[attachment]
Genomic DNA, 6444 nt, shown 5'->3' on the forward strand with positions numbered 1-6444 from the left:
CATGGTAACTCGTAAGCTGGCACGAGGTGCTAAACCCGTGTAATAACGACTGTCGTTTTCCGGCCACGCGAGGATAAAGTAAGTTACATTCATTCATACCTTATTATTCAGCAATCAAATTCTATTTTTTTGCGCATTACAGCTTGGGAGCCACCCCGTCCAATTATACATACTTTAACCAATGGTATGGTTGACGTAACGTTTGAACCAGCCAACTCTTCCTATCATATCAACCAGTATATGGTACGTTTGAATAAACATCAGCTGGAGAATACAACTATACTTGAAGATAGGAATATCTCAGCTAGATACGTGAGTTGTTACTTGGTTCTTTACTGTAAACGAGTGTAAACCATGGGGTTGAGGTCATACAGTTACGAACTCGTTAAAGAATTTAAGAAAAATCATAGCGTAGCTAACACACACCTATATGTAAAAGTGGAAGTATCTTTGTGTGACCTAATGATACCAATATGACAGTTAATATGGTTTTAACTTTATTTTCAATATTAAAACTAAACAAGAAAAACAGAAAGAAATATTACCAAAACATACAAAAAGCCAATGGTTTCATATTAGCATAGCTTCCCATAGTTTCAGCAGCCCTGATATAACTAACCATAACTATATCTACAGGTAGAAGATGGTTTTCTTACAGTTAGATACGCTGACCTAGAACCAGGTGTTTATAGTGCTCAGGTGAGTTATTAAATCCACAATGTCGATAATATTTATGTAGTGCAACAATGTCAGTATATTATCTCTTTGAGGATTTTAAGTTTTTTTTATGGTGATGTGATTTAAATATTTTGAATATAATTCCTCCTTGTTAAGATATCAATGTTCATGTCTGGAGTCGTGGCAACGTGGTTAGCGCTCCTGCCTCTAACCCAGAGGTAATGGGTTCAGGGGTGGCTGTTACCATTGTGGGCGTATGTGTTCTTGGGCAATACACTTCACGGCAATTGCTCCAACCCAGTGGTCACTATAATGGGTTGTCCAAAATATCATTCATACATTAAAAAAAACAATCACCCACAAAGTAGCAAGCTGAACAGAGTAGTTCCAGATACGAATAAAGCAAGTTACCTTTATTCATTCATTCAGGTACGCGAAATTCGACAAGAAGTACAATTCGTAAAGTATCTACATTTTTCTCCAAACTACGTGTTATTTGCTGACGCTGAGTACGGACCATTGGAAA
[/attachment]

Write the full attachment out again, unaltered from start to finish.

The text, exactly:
Genomic DNA, 6444 nt, shown 5'->3' on the forward strand with positions numbered 1-6444 from the left:
CATGGTAACTCGTAAGCTGGCACGAGGTGCTAAACCCGTGTAATAACGACTGTCGTTTTCCGGCCACGCGAGGATAAAGTAAGTTACATTCATTCATACCTTATTATTCAGCAATCAAATTCTATTTTTTTGCGCATTACAGCTTGGGAGCCACCCCGTCCAATTATACATACTTTAACCAATGGTATGGTTGACGTAACGTTTGAACCAGCCAACTCTTCCTATCATATCAACCAGTATATGGTACGTTTGAATAAACATCAGCTGGAGAATACAACTATACTTGAAGATAGGAATATCTCAGCTAGATACGTGAGTTGTTACTTGGTTCTTTACTGTAAACGAGTGTAAACCATGGGGTTGAGGTCATACAGTTACGAACTCGTTAAAGAATTTAAGAAAAATCATAGCGTAGCTAACACACACCTATATGTAAAAGTGGAAGTATCTTTGTGTGACCTAATGATACCAATATGACAGTTAATATGGTTTTAACTTTATTTTCAATATTAAAACTAAACAAGAAAAACAGAAAGAAATATTACCAAAACATACAAAAAGCCAATGGTTTCATATTAGCATAGCTTCCCATAGTTTCAGCAGCCCTGATATAACTAACCATAACTATATCTACAGGTAGAAGATGGTTTTCTTACAGTTAGATACGCTGACCTAGAACCAGGTGTTTATAGTGCTCAGGTGAGTTATTAAATCCACAATGTCGATAATATTTATGTAGTGCAACAATGTCAGTATATTATCTCTTTGAGGATTTTAAGTTTTTTTTATGGTGATGTGATTTAAATATTTTGAATATAATTCCTCCTTGTTAAGATATCAATGTTCATGTCTGGAGTCGTGGCAACGTGGTTAGCGCTCCTGCCTCTAACCCAGAGGTAATGGGTTCAGGGGTGGCTGTTACCATTGTGGGCGTATGTGTTCTTGGGCAATACACTTCACGGCAATTGCTCCAACCCAGTGGTCACTATAATGGGTTGTCCAAAATATCATTCATACATTAAAAAAAACAATCACCCACAAAGTAGCAAGCTGAACAGAGTAGTTCCAGATACGAATAAAGCAAGTTACCTTTATTCATTCATTCAGGTACGCGAAATTCGACAAGAAGTACAATTCGTAAAGTATCTACATTTTTCTCCAAACTACGTGTTATTTGCTGACGCTGAGTACGGACCATTGGAAA